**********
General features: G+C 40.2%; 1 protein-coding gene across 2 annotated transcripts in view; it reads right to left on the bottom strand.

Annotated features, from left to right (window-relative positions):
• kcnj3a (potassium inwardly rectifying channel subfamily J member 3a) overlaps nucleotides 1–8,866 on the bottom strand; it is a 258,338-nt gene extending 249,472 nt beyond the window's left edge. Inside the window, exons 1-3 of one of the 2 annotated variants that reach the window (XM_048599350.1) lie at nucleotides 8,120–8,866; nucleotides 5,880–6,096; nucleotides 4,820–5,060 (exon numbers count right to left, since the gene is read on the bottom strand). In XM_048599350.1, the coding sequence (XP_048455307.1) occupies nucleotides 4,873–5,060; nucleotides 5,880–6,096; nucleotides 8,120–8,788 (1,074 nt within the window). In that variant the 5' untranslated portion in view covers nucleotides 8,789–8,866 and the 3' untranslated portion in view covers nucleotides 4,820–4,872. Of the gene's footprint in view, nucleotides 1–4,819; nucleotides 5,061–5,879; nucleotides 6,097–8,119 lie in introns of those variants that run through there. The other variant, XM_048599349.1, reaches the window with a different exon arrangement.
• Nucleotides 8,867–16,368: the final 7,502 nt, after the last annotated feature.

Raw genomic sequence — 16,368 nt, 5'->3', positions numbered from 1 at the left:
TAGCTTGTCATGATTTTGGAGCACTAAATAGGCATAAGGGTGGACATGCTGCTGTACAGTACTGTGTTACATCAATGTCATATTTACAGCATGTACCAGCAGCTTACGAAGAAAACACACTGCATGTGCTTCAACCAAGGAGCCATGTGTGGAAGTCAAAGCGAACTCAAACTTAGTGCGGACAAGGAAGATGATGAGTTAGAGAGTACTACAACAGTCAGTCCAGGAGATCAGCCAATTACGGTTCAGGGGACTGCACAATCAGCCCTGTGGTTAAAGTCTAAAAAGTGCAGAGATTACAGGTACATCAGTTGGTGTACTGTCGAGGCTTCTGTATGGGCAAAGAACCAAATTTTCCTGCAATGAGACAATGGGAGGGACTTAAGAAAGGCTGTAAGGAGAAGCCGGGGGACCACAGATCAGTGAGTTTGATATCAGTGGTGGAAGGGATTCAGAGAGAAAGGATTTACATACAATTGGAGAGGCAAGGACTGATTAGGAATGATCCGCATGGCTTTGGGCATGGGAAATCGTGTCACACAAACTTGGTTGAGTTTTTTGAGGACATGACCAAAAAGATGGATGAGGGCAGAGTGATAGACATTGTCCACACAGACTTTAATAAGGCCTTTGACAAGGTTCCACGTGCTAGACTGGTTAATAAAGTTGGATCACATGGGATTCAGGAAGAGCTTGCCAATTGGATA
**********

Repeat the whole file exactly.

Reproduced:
General features: G+C 40.2%; 1 protein-coding gene across 2 annotated transcripts in view; it reads right to left on the bottom strand.

Annotated features, from left to right (window-relative positions):
• kcnj3a (potassium inwardly rectifying channel subfamily J member 3a) overlaps nucleotides 1–8,866 on the bottom strand; it is a 258,338-nt gene extending 249,472 nt beyond the window's left edge. Inside the window, exons 1-3 of one of the 2 annotated variants that reach the window (XM_048599350.1) lie at nucleotides 8,120–8,866; nucleotides 5,880–6,096; nucleotides 4,820–5,060 (exon numbers count right to left, since the gene is read on the bottom strand). In XM_048599350.1, the coding sequence (XP_048455307.1) occupies nucleotides 4,873–5,060; nucleotides 5,880–6,096; nucleotides 8,120–8,788 (1,074 nt within the window). In that variant the 5' untranslated portion in view covers nucleotides 8,789–8,866 and the 3' untranslated portion in view covers nucleotides 4,820–4,872. Of the gene's footprint in view, nucleotides 1–4,819; nucleotides 5,061–5,879; nucleotides 6,097–8,119 lie in introns of those variants that run through there. The other variant, XM_048599349.1, reaches the window with a different exon arrangement.
• Nucleotides 8,867–16,368: the final 7,502 nt, after the last annotated feature.

Raw genomic sequence — 16,368 nt, 5'->3', positions numbered from 1 at the left:
TAGCTTGTCATGATTTTGGAGCACTAAATAGGCATAAGGGTGGACATGCTGCTGTACAGTACTGTGTTACATCAATGTCATATTTACAGCATGTACCAGCAGCTTACGAAGAAAACACACTGCATGTGCTTCAACCAAGGAGCCATGTGTGGAAGTCAAAGCGAACTCAAACTTAGTGCGGACAAGGAAGATGATGAGTTAGAGAGTACTACAACAGTCAGTCCAGGAGATCAGCCAATTACGGTTCAGGGGACTGCACAATCAGCCCTGTGGTTAAAGTCTAAAAAGTGCAGAGATTACAGGTACATCAGTTGGTGTACTGTCGAGGCTTCTGTATGGGCAAAGAACCAAATTTTCCTGCAATGAGACAATGGGAGGGACTTAAGAAAGGCTGTAAGGAGAAGCCGGGGGACCACAGATCAGTGAGTTTGATATCAGTGGTGGAAGGGATTCAGAGAGAAAGGATTTACATACAATTGGAGAGGCAAGGACTGATTAGGAATGATCCGCATGGCTTTGGGCATGGGAAATCGTGTCACACAAACTTGGTTGAGTTTTTTGAGGACATGACCAAAAAGATGGATGAGGGCAGAGTGATAGACATTGTCCACACAGACTTTAATAAGGCCTTTGACAAGGTTCCACGTGCTAGACTGGTTAATAAAGTTGGATCACATGGGATTCAGGAAGAGCTTGCCAATTGGATA